# Tag Info

103

I would want to build in a way for the plane to try and save itself if possible (to save money) by auto-landing Had the situation allowed saving the airplane the human pilot would definitely have tried that first. The fact that a trained fighter jet pilot decided to eject from an aircraft knowing that the ejection was a last resort and could be deadly, ...

59

To add some context to the other answers... Ejection is not a safe thing to do. The two most popular ejection systems today, the ACES II and Martin-Baker, have around a 90-92% success rate... the definition of success being the person lived. Most ejections result in some injury to the person, as it is a fairly violent activity, with a brief 20g impact when ...

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If the front seat ejected first, the drag would probably bring him too close in the trajectory of the rear seat, thus making a collision of both probable. Since the rear seat is ejected first, it experiences drag earlier than the front seat and will thus not have an increased probability of hitting it.

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Whatever it was programmed to do at the moment the pilot ejected. Ejection seats are complex enough without integrating special processing of the event into the autopilot. Since the autopilot can't land even an intact plane on its own, there's nothing it could do to save the plane. Some ejections are indeed performed from aircraft that could potentially be ...

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Ejection Seats are not a free ticket out. They are incredibly violent and rough on your body. This newspaper article has a more chilling quote from an interview: About one in three will get a spinal facture, due to the force when the seat is ejected - the gravitational force is 14 to 16 times normal gravity and it might be applied at 200G per second. ...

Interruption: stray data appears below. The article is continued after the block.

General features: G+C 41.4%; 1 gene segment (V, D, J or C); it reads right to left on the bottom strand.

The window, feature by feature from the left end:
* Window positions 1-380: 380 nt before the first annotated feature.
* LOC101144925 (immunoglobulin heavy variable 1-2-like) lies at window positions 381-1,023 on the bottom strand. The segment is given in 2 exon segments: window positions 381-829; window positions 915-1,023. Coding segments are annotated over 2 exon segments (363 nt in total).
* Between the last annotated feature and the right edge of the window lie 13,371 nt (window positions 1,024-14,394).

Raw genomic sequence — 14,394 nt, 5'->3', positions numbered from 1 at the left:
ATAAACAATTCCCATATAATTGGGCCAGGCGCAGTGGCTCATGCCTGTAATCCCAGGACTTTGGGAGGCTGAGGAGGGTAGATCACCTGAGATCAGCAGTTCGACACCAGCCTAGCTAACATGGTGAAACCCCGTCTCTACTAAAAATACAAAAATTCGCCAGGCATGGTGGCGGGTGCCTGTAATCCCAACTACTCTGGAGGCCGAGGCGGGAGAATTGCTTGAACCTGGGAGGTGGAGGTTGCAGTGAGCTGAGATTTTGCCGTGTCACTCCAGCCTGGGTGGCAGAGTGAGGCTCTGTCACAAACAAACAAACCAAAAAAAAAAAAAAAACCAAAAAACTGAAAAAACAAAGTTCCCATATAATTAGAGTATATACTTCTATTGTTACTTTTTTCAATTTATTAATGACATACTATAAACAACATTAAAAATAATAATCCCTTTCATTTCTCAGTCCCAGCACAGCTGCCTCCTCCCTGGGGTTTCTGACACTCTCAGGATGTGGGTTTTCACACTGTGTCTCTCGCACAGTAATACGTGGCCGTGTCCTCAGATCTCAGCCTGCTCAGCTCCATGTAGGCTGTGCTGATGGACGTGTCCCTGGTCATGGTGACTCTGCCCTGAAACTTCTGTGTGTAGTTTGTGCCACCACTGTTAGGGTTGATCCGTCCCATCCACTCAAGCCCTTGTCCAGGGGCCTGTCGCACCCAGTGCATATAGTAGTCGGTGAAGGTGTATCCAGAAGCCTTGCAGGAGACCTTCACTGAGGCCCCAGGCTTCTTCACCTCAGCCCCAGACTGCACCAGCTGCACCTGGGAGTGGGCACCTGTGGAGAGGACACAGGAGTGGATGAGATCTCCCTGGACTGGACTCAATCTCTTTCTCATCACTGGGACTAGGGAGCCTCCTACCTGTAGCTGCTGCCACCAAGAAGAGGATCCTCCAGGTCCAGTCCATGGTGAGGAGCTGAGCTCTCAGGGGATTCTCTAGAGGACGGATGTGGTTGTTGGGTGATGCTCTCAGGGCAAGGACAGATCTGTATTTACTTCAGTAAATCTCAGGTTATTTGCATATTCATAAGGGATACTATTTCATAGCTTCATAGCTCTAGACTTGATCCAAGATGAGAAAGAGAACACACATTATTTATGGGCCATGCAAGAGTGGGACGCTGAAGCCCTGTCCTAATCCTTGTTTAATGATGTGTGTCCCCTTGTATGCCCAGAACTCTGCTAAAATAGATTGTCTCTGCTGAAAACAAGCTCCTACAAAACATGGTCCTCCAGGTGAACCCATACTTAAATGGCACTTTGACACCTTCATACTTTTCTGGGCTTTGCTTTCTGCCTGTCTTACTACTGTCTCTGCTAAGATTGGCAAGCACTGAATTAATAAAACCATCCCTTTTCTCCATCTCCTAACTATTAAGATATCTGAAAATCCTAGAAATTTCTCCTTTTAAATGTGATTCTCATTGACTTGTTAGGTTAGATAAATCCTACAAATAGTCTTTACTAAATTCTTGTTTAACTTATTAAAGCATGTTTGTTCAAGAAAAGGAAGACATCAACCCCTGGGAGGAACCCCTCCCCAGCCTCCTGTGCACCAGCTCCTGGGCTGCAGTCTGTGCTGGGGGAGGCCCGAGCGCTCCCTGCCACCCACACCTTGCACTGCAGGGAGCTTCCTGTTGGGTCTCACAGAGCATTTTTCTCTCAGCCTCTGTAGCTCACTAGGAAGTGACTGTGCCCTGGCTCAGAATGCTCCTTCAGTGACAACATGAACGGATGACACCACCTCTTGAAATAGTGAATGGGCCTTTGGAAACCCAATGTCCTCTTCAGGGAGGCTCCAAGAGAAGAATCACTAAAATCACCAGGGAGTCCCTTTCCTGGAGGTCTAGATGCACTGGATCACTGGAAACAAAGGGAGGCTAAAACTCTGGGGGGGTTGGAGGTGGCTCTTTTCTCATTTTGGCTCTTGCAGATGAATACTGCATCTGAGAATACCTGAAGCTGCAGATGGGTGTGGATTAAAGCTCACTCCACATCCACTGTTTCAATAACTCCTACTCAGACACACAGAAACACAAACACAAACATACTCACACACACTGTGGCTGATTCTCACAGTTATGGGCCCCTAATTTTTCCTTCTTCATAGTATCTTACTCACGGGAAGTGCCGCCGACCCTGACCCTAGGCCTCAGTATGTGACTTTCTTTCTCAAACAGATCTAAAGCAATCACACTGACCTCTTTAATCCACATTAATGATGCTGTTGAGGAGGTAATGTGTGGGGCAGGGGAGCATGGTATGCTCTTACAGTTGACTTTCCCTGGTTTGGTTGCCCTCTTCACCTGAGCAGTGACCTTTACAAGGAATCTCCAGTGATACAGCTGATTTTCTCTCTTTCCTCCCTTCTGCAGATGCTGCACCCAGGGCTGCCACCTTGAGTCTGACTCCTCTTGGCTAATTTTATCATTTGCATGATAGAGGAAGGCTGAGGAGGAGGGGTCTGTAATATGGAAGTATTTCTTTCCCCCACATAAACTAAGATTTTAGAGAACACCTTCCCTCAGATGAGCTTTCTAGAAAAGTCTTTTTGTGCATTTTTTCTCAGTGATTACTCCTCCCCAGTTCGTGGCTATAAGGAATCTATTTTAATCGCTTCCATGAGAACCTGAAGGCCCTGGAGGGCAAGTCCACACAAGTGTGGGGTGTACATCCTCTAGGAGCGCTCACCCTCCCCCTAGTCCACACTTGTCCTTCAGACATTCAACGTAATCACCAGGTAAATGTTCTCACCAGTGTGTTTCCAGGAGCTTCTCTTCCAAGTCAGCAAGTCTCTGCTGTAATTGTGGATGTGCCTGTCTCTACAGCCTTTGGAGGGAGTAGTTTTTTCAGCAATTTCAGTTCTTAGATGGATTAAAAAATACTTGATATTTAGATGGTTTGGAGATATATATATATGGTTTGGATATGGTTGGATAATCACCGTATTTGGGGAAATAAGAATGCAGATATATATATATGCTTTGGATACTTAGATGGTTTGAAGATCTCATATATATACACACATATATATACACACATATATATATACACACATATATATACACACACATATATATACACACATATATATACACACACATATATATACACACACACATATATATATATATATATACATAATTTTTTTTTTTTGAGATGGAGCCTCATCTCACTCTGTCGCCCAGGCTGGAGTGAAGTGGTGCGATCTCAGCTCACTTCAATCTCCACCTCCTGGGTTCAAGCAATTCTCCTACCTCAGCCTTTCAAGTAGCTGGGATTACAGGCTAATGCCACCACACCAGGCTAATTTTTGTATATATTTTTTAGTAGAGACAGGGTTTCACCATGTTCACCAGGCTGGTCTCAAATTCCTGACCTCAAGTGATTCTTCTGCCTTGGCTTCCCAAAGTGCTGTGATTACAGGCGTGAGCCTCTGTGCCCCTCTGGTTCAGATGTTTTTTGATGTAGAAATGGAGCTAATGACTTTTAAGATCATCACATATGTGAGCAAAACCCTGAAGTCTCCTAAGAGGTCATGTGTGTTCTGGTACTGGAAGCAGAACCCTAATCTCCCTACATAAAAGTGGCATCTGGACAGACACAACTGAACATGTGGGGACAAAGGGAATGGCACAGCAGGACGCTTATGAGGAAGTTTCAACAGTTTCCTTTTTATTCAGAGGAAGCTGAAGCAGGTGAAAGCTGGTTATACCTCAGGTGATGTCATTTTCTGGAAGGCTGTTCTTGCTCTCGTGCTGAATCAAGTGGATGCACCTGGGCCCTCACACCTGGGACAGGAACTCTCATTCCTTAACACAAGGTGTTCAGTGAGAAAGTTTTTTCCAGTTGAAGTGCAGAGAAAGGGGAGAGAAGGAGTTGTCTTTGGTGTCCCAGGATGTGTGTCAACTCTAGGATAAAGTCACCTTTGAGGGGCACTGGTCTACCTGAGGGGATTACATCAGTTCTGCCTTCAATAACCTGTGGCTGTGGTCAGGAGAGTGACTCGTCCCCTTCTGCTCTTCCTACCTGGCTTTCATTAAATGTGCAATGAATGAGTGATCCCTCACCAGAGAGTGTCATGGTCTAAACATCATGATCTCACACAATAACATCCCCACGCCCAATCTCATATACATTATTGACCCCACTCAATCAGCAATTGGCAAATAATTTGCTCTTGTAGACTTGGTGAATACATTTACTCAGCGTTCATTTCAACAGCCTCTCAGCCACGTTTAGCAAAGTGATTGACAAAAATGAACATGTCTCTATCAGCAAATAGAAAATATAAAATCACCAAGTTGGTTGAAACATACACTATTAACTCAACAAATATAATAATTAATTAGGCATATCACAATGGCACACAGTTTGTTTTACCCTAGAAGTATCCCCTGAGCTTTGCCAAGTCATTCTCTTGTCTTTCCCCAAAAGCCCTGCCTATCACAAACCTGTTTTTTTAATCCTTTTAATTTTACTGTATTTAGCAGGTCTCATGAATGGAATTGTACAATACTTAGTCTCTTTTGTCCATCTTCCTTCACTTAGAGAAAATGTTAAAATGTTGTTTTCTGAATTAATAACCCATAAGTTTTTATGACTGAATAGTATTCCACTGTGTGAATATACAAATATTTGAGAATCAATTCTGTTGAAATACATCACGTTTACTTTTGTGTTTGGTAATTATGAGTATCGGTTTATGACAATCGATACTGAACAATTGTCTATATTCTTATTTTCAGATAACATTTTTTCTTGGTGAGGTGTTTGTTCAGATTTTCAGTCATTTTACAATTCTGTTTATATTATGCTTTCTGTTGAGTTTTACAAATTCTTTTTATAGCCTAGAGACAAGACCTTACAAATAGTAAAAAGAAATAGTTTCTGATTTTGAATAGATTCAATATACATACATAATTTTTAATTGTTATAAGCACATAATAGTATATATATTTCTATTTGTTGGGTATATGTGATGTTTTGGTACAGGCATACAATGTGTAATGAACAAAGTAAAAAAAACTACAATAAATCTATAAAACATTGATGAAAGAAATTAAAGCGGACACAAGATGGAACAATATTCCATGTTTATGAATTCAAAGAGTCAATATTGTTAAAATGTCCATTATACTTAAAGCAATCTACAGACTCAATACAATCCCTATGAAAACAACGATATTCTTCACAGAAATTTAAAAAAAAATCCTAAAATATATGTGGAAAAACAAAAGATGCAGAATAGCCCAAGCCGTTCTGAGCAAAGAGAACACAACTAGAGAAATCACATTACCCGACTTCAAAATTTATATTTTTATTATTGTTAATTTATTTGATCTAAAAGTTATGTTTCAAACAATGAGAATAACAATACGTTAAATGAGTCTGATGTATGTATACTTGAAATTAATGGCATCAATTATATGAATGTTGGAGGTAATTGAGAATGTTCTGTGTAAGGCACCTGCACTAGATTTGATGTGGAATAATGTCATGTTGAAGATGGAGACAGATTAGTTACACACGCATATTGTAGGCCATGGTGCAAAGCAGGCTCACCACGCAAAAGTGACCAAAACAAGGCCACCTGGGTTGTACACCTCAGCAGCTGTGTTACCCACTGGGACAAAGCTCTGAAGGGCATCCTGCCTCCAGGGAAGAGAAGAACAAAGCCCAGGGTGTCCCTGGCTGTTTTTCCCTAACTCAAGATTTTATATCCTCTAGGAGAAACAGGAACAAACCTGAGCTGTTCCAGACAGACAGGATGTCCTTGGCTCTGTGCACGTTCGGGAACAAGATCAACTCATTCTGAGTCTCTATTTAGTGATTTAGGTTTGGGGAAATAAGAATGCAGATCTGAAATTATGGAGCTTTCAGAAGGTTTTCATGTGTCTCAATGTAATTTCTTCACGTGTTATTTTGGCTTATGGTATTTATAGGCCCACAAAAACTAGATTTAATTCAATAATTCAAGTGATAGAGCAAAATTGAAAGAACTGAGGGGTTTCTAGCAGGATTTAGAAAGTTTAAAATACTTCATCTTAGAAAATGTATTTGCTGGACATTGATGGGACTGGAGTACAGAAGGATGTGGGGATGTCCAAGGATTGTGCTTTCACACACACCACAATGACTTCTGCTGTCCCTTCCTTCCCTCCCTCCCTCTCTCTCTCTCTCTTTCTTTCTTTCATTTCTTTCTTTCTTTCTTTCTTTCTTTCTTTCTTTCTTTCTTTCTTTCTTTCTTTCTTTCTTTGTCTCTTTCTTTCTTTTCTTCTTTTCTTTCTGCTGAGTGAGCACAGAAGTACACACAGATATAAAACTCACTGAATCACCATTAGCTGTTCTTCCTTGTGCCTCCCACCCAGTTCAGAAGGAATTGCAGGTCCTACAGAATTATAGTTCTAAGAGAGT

43

In general, in aircraft with tandem seating, the rear seat (having the Radar Officer) ejects first, followed by the forward (pilot) seat, after a delay of ~0.3 seconds. This is done for a few reasons: If the pilot seat is ejected first (or both are ejected simultaneously), there is a possibility that the pilot seat may collide (as it will be dragged ...

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These are part of the foot restraint system fitted to the seats used in the SR-71, later U-2 and some Space Shuttles. (They're all derived from the same basic design). The spurs engage in two ball nipples that protrude from the lower part of the seat. The nipples are connected via cables to reels beneath the rear of the seat which pull the pilots feet in ...

40

Some sources I found claiming the event was real: A flat spin creates a low-pressure area and stalls the canopy when ejected. Producers wanted a midair crash but based this accident on a real-life incident instead. (source) The way Goose died was actually based on a real life incident that happened to a 14 crew in the Navy. Don't remember the ...

40

In a word, yes. There is a switch which controls this and the default position is "both". If any handle is pulled (pull down over the face or the one between your legs), then both seats fire. If solo, the switch is turned to "solo" so that the rear seat is not ejected and the front seat gets to leave a little bit quicker. If the switch is left on solo, ...

40

Many years ago I read about the Kamov-50 helicopter family* being the first helicopters equipped with ejection seats. And Wikipedia verifies my memory: It is the world's first operational helicopter with a rescue ejection system, which allows the pilot to escape at all altitudes and speeds. In the same article for the same helicopter it is mentioned that ...